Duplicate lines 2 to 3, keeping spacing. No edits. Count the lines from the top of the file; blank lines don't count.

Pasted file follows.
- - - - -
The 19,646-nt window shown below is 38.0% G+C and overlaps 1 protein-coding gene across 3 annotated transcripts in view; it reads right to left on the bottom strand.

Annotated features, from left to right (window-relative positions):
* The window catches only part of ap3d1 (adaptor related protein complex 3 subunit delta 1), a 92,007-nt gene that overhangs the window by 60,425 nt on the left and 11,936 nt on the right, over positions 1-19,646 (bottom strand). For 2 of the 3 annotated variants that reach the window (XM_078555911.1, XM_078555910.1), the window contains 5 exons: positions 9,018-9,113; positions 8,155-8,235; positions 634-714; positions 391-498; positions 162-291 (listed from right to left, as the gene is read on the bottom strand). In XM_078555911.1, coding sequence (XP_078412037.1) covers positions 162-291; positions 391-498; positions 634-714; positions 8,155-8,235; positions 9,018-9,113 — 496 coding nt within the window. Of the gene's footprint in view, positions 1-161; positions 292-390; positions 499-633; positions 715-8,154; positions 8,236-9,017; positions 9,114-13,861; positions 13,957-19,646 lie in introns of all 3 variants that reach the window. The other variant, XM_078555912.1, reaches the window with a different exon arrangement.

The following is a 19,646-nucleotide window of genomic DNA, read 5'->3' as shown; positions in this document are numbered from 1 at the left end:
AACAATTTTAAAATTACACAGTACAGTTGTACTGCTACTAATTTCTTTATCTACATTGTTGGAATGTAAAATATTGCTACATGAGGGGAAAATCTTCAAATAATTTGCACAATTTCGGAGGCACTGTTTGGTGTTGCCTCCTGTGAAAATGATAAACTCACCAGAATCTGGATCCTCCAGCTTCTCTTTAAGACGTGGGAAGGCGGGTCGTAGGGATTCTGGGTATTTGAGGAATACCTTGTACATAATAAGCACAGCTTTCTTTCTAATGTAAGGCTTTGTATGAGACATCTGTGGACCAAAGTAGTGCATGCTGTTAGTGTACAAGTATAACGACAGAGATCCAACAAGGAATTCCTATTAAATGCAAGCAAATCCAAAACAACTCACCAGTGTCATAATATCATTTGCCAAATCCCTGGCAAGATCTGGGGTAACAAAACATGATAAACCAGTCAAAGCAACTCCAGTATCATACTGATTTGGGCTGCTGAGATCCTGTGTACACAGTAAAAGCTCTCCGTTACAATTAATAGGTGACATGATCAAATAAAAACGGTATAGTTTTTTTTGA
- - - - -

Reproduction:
Annotated features, from left to right (window-relative positions):
* The window catches only part of ap3d1 (adaptor related protein complex 3 subunit delta 1), a 92,007-nt gene that overhangs the window by 60,425 nt on the left and 11,936 nt on the right, over positions 1-19,646 (bottom strand). For 2 of the 3 annotated variants that reach the window (XM_078555911.1, XM_078555910.1), the window contains 5 exons: positions 9,018-9,113; positions 8,155-8,235; positions 634-714; positions 391-498; positions 162-291 (listed from right to left, as the gene is read on the bottom strand). In XM_078555911.1, coding sequence (XP_078412037.1) covers positions 162-291; positions 391-498; positions 634-714; positions 8,155-8,235; positions 9,018-9,113 — 496 coding nt within the window. Of the gene's footprint in view, positions 1-161; positions 292-390; positions 499-633; positions 715-8,154; positions 8,236-9,017; positions 9,114-13,861; positions 13,957-19,646 lie in introns of all 3 variants that reach the window. The other variant, XM_078555912.1, reaches the window with a different exon arrangement.